Wrestling, for years, was his savior. It kept him in shape. It presented tangible goals. It offered a direct line between input and output, between effort and accomplishment. He was, in his own words, “mediocre.” But he “kept working, kept working,” and achieved. Results solidified his worldview: Toughness is a choice. Success is a choice. Survival is a choice. Each man for himself. “Kill or be killed.” Life may offer hardships. Belief and work ethic can beat them.
Until, that is, the believer stands off to the side, three feet back from a wrestling mat, helpless.
Last January, a spotlight hung from the ceiling. Gardner, the head wrestling coach at Herriman High School, remained just outside it. He waddled forward, and leaned in, shouting instructions to his wrestlers. But parents, and siblings, and high school girls were shouting too. Gardner’s voice was one of many. The din swallowed it up.
Wrestling success, in his coaching role, was no longer something over which he had chief control. He took the job at Herriman in 2018. They took fourth at state in Year 1. But then the school split in two. Numbers dwindled. In late January 2020, four of the team’s top wrestlers were sick or injured. Heading into a Wednesday meet, Gardner privately forecasted a beatdown. Then he arrived at the gym to learn that one of his healthy wrestlers, whom we’ll call Sam, was 1.4 pounds above weight.
So Sam ran. Back and forth, his feet pounding on hardwood, the loudest noises in the gym. He took an occasional detour up the bleachers. He dropped to the ground and pumped out pushups, situps, burpees. He tugged the hood of a gray Adidas sweatshirt tight around his face. He had two shirts underneath, and shorts under his pants. He kept running. He keeled over a trash can. His insides lurched.
“Keep going [Sam], c’mon,” Gardner yelped from across the gym.
Later, he turned to me. “These kids, they think hard work is showing up,” he said. “They have no idea what it takes.”
Sam eventually made weight. A couple hours later, Gardner patted him on the back as he headed to the mat. He got pinned in 90 seconds. The team lost. It wasn’t close. Twenty-four hours later, on senior night, they lost again. Gardner gathered the wrestlers in a side gym afterward, with Herriman’s halls mostly empty, a bit after 8 o’clock. He ripped into them. Frustrating? I asked him. “Super,” he muttered. “Super. Super, super, super.”
“I care too much,” he said. “I want these kids to be successful, I need them to be successful.” Their success was his success. And his success, therefore, sometimes felt out of his control.
The insurance world, too, has presented a steep learning curve. He’s optimistic, but still a novice. He hustles, calling clients and dictating text messages while driving, but progress takes time. His to-do list is long. He sometimes seems stressed. That direct line between input and output, between effort and success, has all but disappeared.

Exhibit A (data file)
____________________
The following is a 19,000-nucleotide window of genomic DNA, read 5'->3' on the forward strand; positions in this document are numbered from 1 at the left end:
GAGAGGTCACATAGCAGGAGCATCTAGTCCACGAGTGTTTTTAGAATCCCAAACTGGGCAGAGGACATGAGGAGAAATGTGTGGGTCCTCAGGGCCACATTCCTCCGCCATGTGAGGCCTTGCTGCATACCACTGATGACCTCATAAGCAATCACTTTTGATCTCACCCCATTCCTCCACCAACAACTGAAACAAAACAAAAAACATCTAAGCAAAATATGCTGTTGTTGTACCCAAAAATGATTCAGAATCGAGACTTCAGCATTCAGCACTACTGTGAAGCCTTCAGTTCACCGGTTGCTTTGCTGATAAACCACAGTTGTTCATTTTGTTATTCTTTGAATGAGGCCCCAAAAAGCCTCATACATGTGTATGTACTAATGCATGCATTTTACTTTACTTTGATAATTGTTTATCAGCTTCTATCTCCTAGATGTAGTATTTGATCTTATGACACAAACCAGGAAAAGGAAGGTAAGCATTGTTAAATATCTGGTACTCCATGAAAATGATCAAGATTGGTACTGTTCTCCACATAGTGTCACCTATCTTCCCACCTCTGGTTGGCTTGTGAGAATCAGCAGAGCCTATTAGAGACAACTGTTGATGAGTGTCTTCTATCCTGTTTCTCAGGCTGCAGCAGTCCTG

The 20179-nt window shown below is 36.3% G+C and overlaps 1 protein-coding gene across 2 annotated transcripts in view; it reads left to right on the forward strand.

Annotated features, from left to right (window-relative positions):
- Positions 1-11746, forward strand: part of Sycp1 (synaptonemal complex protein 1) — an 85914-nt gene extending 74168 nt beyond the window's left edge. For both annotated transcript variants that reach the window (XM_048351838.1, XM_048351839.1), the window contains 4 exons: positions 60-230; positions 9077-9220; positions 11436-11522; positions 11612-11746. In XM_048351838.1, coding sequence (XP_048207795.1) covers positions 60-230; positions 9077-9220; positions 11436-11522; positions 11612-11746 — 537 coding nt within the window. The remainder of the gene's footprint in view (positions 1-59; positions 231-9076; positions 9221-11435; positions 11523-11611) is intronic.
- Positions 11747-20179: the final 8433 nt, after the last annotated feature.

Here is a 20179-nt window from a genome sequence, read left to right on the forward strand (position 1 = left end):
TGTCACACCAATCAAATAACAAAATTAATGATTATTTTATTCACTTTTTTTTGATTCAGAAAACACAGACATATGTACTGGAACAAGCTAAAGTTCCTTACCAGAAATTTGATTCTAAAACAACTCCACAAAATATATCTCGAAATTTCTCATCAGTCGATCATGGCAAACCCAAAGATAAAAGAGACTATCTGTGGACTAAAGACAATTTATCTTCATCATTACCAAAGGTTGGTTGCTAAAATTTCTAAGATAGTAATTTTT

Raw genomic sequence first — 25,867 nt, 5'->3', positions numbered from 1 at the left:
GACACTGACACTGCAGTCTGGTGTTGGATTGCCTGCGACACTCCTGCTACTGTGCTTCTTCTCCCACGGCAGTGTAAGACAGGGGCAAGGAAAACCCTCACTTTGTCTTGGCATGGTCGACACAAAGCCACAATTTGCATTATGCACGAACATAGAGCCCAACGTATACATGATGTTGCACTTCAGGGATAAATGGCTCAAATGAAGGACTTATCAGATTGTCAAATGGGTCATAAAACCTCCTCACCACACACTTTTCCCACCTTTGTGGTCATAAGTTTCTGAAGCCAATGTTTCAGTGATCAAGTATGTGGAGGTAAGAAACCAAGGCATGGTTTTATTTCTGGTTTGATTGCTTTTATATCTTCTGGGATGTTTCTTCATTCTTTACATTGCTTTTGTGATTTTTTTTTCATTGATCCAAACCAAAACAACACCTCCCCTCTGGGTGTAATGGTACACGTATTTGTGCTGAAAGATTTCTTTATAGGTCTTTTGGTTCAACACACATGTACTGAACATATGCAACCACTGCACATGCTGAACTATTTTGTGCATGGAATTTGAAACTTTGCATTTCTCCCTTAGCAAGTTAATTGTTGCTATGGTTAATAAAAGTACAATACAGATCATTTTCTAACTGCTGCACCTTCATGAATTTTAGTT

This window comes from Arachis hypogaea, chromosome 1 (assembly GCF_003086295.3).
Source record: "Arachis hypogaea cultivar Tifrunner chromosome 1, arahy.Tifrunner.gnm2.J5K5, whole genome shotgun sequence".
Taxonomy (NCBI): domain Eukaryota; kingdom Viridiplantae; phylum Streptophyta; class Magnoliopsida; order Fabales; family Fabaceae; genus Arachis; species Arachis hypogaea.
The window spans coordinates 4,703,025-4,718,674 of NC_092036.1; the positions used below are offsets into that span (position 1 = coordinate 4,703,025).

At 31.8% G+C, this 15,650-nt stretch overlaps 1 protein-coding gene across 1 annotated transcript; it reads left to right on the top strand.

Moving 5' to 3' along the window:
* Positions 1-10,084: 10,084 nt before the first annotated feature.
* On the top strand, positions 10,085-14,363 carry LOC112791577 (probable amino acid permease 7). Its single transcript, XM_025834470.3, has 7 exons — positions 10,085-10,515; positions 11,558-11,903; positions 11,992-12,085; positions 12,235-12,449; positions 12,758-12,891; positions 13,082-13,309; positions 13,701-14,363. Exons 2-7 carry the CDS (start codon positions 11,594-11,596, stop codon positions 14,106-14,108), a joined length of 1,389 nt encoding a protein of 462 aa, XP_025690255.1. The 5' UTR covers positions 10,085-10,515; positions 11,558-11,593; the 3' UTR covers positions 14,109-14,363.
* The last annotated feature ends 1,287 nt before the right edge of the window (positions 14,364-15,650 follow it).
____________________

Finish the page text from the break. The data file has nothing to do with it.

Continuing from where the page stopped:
“I’m frustrated,” he admitted one afternoon. “I’m tired of making mistakes. I wanna be successful. I’m not doing this to screw around and waste time. I’m doing it to succeed. And you push yourself hard every day, but you never really seem to get anywhere. That’s the frustrating thing for me. I’ve worked so hard, but I’ve really gone nowhere.”
What is success?
Yet he has gone somewhere. Almost everywhere. More places than 99% of humans will ever go. He’s been to the top of the world. He’s been to dozens of states and countries. He’s met remarkable people of all kinds. He’s seen different cultures.
Nowhere? If that’s nowhere, I asked him, where are you trying to go?
There are two answers. One: “Once you win the Olympics, and then once you take that high, then you’re always on that high, and you’re like, ‘I want to go back to that,’ ” he explained. “I want to go back to that.” In other words, he always starts at “nowhere.” And he always strives to get somewhere.
The other answer, though, cuts to the heart of his life. “When I won the Olympics — OK, I’m successful,” he began. “When I made those investments, it set me back, and I lost everything.”
And then he realized, before I could even ask, that he’d never defined “success.”
He uses the word frequently. Sitting behind the wheel of his Durango, he searched aloud for a definition. He mentioned his rental home. He mentioned business. He mentioned money. He eventually settled on: “Success, for me, is gonna be having the disposable income to do whatever you want. To say, ‘Eh, I’m not gonna go in today. I’m not gonna push myself today.’ ”
Yet his entire life has been about pushing. The title of his book tells readers to “never stop.” On our last afternoon together, I asked him what his biggest fear was, and after an “um,” and a pause, and a cough, his answer revealed plenty.